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While there are some examples of bands playing an early form of the genre in the early eighties, grind really started in the late eighties in the UK, when the crust punk band Napalm Death decided to take their already pretty extreme music to a new level. Combining their music with extreme metal, they created a new subgenre of both punk and metal. The term "grindcore" reportedly came from Napalm Death's drummer Mick Harris describing a Swans album to a friend.
The genre is characterised by incredibly short songs (songs lasting under a minute aren't unusual, and the barely-over-one-second song is a staple of the genre, first pioneered by Napalm Death with their song "You Suffer"), growled vocals akin to Death Metal, a chaotic, stripped-down but still very heavy sound, fast drumming, and an overall simplicity in everything: time signatures, three-chords-by-song, no chorus, or so. Later bands, particularly in the 2000s (like the Swedish band Nasum), added a whole new level of musicianship to the genre. The lyrical content of grindcore is faithful to his punk roots and is usually about political and social content, although being as a genre highly prone to mutation and fusion, it can be about virtually anything.
The principal characteristic of grind music is its intense density: everything is pushed to the extreme, so much that on first listening it can be difficult to discern what is happening, and it sounds just like a wall of speedy noise and shrieking vocals. Grind in general is often mistaken for brutal death metal, which is a subgenre of death metal that strips away melodic elements to focus on a dense pounding sound. However, this is much slower and more technical, and relies more on heaviness, non-stop beating and linearity than the monster speed and aggression of grindcore. Musically speaking, grind tends to use more power chords, simple tremolo pickings and fast beats while brutal death tends more to use intricate tremolo picking, a lot of palm muting and intricate riffs, and a much more technical and heavy drumming. While in pure speed, both genres are on par, grind feels "faster" than brutal death, which feels more "overwhelming". Just compare the second Napalm Death album to anything by, say, Hate Eternal. Yeah, it's confusing, especially when you have bands that merge the two.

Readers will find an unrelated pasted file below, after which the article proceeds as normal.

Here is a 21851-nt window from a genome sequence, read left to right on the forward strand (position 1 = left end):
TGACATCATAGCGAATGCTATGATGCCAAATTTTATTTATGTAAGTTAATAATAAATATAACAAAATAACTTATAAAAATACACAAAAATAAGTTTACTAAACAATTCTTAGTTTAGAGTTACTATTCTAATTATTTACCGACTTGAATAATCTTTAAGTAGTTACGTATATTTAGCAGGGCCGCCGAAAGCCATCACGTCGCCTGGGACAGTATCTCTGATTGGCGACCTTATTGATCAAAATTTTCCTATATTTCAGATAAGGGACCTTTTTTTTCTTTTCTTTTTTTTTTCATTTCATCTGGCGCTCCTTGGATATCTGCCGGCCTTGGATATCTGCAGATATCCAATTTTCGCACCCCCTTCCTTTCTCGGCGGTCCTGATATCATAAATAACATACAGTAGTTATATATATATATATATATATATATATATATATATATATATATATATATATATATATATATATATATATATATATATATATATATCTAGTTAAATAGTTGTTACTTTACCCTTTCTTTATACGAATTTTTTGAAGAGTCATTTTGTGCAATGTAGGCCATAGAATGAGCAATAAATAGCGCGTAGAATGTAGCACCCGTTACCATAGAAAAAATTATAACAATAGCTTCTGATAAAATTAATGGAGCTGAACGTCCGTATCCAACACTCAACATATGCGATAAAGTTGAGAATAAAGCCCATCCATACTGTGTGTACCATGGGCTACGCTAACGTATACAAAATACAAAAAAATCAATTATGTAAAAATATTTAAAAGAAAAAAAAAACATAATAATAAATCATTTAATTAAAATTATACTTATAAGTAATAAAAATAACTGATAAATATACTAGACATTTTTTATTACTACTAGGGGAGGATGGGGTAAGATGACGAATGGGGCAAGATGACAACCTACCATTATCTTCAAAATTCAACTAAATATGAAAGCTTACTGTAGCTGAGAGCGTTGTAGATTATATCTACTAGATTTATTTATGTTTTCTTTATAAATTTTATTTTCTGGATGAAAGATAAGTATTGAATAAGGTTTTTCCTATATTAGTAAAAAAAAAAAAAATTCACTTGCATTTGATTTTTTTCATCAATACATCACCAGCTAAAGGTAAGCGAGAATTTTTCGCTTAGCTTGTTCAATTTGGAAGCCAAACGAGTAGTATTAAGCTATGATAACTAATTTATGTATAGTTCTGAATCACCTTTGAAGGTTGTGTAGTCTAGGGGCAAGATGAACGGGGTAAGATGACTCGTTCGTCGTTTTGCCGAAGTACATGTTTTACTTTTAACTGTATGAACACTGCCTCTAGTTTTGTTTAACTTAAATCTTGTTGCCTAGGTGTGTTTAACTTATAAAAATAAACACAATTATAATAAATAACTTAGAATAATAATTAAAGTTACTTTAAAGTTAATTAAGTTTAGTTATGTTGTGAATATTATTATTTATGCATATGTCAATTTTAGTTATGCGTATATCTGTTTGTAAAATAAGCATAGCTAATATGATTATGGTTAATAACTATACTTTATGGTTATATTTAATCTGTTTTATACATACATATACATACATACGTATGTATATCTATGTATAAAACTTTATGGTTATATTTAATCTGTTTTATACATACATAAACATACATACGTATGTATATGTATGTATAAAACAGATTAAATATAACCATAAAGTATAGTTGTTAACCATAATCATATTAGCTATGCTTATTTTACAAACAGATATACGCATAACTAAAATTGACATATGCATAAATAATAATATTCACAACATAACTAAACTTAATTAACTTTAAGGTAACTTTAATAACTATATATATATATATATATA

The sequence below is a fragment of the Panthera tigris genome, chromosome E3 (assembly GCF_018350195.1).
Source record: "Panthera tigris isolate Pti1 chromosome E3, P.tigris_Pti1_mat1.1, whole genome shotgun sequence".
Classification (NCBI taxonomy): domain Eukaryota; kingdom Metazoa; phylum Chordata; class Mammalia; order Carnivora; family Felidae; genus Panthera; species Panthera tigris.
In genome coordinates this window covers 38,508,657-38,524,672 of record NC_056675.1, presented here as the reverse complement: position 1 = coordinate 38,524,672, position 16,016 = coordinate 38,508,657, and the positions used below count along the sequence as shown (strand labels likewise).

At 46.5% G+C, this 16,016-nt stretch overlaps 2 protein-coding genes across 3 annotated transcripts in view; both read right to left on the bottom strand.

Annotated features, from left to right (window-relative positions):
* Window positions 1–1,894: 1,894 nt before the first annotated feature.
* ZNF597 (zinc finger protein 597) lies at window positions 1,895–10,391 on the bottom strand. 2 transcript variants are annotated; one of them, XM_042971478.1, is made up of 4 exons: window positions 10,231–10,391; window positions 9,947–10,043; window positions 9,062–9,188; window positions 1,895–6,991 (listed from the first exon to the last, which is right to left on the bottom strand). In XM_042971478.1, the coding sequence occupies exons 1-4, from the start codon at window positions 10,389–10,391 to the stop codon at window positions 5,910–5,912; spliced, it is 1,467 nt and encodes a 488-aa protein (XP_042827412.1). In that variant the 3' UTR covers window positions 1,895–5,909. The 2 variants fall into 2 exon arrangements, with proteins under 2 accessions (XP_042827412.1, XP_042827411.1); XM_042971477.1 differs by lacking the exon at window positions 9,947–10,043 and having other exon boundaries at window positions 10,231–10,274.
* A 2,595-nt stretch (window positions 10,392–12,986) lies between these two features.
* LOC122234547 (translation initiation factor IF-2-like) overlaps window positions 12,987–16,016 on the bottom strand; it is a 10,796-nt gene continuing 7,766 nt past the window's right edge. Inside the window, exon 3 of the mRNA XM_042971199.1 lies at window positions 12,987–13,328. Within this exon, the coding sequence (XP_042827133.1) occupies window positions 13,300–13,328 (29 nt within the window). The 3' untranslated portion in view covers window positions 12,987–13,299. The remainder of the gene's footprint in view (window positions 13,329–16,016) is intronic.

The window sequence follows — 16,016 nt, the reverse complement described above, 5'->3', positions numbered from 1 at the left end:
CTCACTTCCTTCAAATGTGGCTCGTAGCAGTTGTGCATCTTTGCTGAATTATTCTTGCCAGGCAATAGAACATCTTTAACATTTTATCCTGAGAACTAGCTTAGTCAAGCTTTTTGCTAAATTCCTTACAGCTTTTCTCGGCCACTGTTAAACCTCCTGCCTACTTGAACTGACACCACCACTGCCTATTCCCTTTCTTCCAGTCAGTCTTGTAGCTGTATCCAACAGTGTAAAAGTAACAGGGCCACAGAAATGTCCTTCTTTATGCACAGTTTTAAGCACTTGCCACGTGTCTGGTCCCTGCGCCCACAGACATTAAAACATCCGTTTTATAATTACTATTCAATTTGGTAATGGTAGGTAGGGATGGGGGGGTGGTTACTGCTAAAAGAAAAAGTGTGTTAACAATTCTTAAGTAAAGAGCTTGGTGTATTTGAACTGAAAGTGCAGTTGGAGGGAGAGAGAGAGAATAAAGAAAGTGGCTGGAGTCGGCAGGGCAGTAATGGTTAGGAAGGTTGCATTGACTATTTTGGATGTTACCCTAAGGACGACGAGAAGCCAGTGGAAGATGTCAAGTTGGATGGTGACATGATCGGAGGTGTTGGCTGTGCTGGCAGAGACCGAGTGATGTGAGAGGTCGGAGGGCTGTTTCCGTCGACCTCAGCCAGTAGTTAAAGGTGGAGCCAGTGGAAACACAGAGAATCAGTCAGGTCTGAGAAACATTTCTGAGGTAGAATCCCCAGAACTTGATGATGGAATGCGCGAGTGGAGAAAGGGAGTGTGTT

Grind has witnessed a huge evolution during years and has several subgenres. Apart from straightforward grindcore, you'll find: